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During its life span from mid-Carboniferous (320 Ma) merger to mid-Jurassic (160 Ma) initial breakup, Pangea comprised two contrasting sedimentary provinces: (1) an emergent southern (Gondwanaland) province, with no more than 15% of the landmass covered by the sea, dominated by nonmarine facies, and (2) a submergent northern or Laurasian province, 25% or more covered by the sea, dominated by marine facies. This contrast arose from the unequal size of Pangea’s original components. The 100-million-km2 area of Paleozoic Gondwanaland, which generated a large heat anomaly in and beneath the lithosphere, dwarfed the 30-million-km2 area of Laurentia and was 10 times the size of the two Chinese microplates. Pangea inherited the contrast and maintained it by the growth of its own heat anomaly.

Within this overarching factor that distinguished northern from southern Pangea, plate-tectonic forces modulated by the growth of the Pangean heat anomaly brought about a sedimentary/tectonic evolution that reflects the repetition of couplets of shortening and extension. Initial Variscan/Appalachian (325 to 290 Ma) and Kanimblan/Alice Springs (350 to 325 Ma) collisional shortening and uplift were followed at 290 Ma by Extension I The lithosphere underwent thermal subsidence in modes that depended on basement structure: Hot, newly formed orogenic basement subsided in volcanic rifts, whereas cratonic basement types were nonvolcanic; the cratonic Proterozoic foldbelts of the Zambezian terrain subsided in linear fault-bounded zones or rifts; cratonic nuclei of the Karoo terrain subsided in oval-shaped basins or sags. Subsequent Gondwanide/Indosinian (255 to 230 Ma) shortening and uplift were followed at 230 Ma by Extension II, mainly by rifting. Final dispersal started when continental rifting was superseded by seafloor spreading.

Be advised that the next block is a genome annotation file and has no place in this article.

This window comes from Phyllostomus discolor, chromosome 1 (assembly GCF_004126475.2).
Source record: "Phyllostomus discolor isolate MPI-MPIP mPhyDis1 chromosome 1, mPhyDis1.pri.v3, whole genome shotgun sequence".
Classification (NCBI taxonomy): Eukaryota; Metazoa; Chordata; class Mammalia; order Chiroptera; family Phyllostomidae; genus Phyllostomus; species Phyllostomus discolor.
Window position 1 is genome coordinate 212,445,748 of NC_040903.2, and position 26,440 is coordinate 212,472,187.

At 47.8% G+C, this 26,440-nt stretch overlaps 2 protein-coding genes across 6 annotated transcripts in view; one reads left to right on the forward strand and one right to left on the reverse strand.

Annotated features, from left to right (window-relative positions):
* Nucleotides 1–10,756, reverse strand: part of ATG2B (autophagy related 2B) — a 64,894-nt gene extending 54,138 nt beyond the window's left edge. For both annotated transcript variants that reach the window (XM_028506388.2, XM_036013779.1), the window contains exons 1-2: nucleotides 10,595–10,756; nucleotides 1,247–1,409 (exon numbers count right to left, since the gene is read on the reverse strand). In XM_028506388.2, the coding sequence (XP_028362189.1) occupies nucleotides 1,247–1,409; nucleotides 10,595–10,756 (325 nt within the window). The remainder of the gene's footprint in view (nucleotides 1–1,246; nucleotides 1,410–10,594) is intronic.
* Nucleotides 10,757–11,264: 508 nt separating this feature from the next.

Glaciation in the Gondwanaland province during the Pennsylvanian-Permian and coal-forming conditions during the Pennsylvanian in Euramerica and Permian in the Gondwanaland province and Asia were terminated by global warming that accompanied excessive venting of CO2 into the atmosphere during the eruption of the Permian/Triassic (~250 Ma) Siberian Traps and other volcanics. The resulting gap in coal deposition lasted through the Early and Middle Triassic until the excessive CO2 was finally resorbed by the crust, at which time coal deposition resumed during the Late Triassic.

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